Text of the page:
Ofcom to review the regulation of Royal Mail

16 June 2015

Ofcom has today announced a fundamental review of the regulation of Royal Mail.

The review will ensure regulation remains appropriate and sufficient to secure the universal postal service, given the recent withdrawal by Whistl from the ‘direct delivery’ letters market, which has resulted in Royal Mail no longer being subject to national competition.

Ofcom established a regulatory framework for Royal Mail in 2012 that ensured UK consumers and businesses continued to benefit from a universally-priced, affordable postal service, six days a week. This reflected Ofcom’s duty to secure the provision of a universal service.

The framework included greater commercial freedom for Royal Mail to operate in what is a challenging market, removing regulations that threatened to undermine the universal service, and adding safeguards to protect postal users.

Ofcom’s review will incorporate its existing work, announced in December, to assess Royal Mail’s efficiency; consider its performance in the parcels market; and assess the company’s potential ability to set wholesale prices in a way that might harm competition. In addition, the review will address the implications of Whistl’s withdrawal, which represents a significant change in the direct delivery market.

A changing market

Royal Mail’s competitor Whistl announced on 10 June that it was withdrawing from the market for direct delivery - where an operator collects, sorts and delivers bulk mail entirely using its own network.

This leaves Royal Mail without any national competition for direct delivery of letters. (Competition remains strong in other postal markets such as parcels and ‘access mail’ - where operators collect and sort mail before handing over to Royal Mail to complete delivery.)

Royal Mail itself is in a stronger position financially than when Ofcom last reviewed the postal framework. Royal Mail also now operates as a public company, following partial sale by the Government. The Government has also outlined its intention to release its remaining 15% stake in Royal Mail.

What Ofcom will consider

Given these developments, Ofcom’s review will examine:

  • what changes to the overall postal regulatory framework might be appropriate to secure the universal postal service;
  • how best to ensure Royal Mail continues to become more efficient in the absence of national competition for the direct delivery of letters (so helping the universal postal service to remain sustainable);
  • whether Royal Mail’s wholesale and retail prices are both affordable and sufficient to cover the costs of the universal service; and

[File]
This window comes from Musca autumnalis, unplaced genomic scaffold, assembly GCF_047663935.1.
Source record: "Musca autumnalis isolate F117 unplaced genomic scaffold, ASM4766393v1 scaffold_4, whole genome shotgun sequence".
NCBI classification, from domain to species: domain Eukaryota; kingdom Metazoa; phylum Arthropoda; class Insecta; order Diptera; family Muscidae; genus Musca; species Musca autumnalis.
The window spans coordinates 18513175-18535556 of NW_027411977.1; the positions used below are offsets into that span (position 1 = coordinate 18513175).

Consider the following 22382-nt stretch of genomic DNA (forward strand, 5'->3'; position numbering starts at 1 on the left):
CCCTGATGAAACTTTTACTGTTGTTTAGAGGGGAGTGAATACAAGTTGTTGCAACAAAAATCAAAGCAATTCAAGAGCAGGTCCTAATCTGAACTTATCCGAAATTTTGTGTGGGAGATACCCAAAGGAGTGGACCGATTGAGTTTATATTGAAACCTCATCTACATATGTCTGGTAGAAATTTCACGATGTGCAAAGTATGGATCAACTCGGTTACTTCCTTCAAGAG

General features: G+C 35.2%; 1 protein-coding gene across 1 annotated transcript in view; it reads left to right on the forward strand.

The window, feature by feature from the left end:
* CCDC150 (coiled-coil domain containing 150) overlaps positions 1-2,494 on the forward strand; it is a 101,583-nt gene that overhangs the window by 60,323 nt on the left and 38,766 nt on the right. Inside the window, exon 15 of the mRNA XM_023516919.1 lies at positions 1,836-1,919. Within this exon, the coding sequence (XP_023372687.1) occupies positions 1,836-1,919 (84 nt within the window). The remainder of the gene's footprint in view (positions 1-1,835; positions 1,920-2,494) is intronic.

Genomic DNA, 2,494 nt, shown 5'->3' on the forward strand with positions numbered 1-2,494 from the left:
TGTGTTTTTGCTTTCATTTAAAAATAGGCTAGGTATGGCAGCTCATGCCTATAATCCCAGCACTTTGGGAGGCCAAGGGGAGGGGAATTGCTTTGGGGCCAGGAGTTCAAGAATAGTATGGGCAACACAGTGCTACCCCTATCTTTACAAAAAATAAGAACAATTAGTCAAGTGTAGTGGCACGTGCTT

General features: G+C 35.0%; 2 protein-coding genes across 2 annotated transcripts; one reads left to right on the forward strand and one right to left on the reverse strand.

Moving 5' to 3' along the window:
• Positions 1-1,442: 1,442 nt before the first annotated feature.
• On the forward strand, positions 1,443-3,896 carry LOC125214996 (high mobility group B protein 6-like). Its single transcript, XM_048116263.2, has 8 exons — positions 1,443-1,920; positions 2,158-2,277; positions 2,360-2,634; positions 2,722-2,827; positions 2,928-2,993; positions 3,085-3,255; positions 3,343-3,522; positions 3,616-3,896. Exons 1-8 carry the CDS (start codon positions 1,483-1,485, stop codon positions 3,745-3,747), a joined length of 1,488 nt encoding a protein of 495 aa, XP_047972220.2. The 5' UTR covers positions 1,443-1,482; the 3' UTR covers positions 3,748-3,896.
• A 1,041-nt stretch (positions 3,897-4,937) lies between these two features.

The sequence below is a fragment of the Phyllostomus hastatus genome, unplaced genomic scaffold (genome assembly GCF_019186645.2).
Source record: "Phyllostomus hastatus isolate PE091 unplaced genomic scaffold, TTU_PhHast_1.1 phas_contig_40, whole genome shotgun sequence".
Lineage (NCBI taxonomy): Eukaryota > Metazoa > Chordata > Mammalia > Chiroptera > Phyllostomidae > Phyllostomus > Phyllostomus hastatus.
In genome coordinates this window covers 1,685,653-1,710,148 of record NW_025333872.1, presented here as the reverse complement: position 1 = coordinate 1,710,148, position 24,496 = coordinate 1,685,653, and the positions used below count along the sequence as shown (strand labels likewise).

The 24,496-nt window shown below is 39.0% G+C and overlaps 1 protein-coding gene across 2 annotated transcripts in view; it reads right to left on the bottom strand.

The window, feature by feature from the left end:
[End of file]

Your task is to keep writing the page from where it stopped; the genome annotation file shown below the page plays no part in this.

• whether Royal Mail’s commercial flexibility remains appropriate in the changing market; and, if not, whether wholesale or retail charge controls might be appropriate.

Next steps

Ofcom will outline its initial thoughts and begin seeking formal submissions from industry, consumer groups and other stakeholders in July.

The review is expected to be completed, and a revised regulatory framework put in place, during 2016.


How postal markets work in the UK



  1. Separately to the review announced today, Ofcom is currently investigating whether Royal Mail has abused a dominant position in contravention of the Competition Act 1998, by virtue of the access prices that it announced in November 2013 and January 2014. This follows a complaint by TNT Post UK (now Whistl). Ofcom intends to provide a copy of a provisional decision to Royal Mail in the first half of July 2015.
  2. The Postal Services Act 2011 gives Ofcom a duty to carry out its functions in relation to post in a way that it considers will secure the provision of a universal postal service.

    The Postal Services Act 2011 also requires Ofcom to have regard to the need for the provision of a universal postal service to be financially sustainable, including the need for a reasonable commercial rate of return for any universal service provider; and to become efficient within a reasonable time, and then to remain so. Ofcom’s principal duty under the Communications Act 2003 is to further the interests of citizens in relation to communications matters, and to further the interests of consumers in relevant markets, where appropriate by promoting competition.